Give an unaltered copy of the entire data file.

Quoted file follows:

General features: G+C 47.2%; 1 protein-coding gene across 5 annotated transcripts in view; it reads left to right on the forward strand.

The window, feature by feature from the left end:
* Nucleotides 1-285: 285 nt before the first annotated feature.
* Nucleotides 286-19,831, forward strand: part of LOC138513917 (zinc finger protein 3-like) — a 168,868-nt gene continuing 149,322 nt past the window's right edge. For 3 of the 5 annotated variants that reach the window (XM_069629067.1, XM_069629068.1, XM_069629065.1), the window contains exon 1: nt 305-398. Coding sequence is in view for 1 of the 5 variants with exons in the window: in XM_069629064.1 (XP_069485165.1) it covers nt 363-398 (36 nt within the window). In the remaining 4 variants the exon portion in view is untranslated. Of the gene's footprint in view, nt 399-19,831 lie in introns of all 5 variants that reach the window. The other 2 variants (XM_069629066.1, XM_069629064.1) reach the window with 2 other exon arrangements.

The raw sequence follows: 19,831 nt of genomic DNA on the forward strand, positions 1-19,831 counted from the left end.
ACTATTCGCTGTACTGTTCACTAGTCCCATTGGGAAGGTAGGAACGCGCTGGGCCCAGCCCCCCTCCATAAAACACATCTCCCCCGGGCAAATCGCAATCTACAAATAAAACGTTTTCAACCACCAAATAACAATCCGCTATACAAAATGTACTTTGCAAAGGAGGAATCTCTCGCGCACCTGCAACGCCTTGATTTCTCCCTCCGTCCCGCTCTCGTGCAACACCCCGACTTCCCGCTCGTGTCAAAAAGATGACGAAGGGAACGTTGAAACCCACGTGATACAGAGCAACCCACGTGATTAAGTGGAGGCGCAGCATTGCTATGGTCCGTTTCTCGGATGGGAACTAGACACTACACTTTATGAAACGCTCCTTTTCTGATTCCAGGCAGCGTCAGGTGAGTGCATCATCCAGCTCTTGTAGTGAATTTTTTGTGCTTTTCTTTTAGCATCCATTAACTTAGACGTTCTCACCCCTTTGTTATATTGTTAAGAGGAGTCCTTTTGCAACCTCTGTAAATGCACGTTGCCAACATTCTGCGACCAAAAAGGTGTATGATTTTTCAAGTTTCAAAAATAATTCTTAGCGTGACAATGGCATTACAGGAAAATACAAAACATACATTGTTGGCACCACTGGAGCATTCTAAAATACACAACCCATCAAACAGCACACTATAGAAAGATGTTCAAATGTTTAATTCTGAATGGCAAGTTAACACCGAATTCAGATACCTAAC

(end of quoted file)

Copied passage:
General features: G+C 47.2%; 1 protein-coding gene across 5 annotated transcripts in view; it reads left to right on the forward strand.

The window, feature by feature from the left end:
* Nucleotides 1-285: 285 nt before the first annotated feature.
* Nucleotides 286-19,831, forward strand: part of LOC138513917 (zinc finger protein 3-like) — a 168,868-nt gene continuing 149,322 nt past the window's right edge. For 3 of the 5 annotated variants that reach the window (XM_069629067.1, XM_069629068.1, XM_069629065.1), the window contains exon 1: nt 305-398. Coding sequence is in view for 1 of the 5 variants with exons in the window: in XM_069629064.1 (XP_069485165.1) it covers nt 363-398 (36 nt within the window). In the remaining 4 variants the exon portion in view is untranslated. Of the gene's footprint in view, nt 399-19,831 lie in introns of all 5 variants that reach the window. The other 2 variants (XM_069629066.1, XM_069629064.1) reach the window with 2 other exon arrangements.

The raw sequence follows: 19,831 nt of genomic DNA on the forward strand, positions 1-19,831 counted from the left end.
ACTATTCGCTGTACTGTTCACTAGTCCCATTGGGAAGGTAGGAACGCGCTGGGCCCAGCCCCCCTCCATAAAACACATCTCCCCCGGGCAAATCGCAATCTACAAATAAAACGTTTTCAACCACCAAATAACAATCCGCTATACAAAATGTACTTTGCAAAGGAGGAATCTCTCGCGCACCTGCAACGCCTTGATTTCTCCCTCCGTCCCGCTCTCGTGCAACACCCCGACTTCCCGCTCGTGTCAAAAAGATGACGAAGGGAACGTTGAAACCCACGTGATACAGAGCAACCCACGTGATTAAGTGGAGGCGCAGCATTGCTATGGTCCGTTTCTCGGATGGGAACTAGACACTACACTTTATGAAACGCTCCTTTTCTGATTCCAGGCAGCGTCAGGTGAGTGCATCATCCAGCTCTTGTAGTGAATTTTTTGTGCTTTTCTTTTAGCATCCATTAACTTAGACGTTCTCACCCCTTTGTTATATTGTTAAGAGGAGTCCTTTTGCAACCTCTGTAAATGCACGTTGCCAACATTCTGCGACCAAAAAGGTGTATGATTTTTCAAGTTTCAAAAATAATTCTTAGCGTGACAATGGCATTACAGGAAAATACAAAACATACATTGTTGGCACCACTGGAGCATTCTAAAATACACAACCCATCAAACAGCACACTATAGAAAGATGTTCAAATGTTTAATTCTGAATGGCAAGTTAACACCGAATTCAGATACCTAAC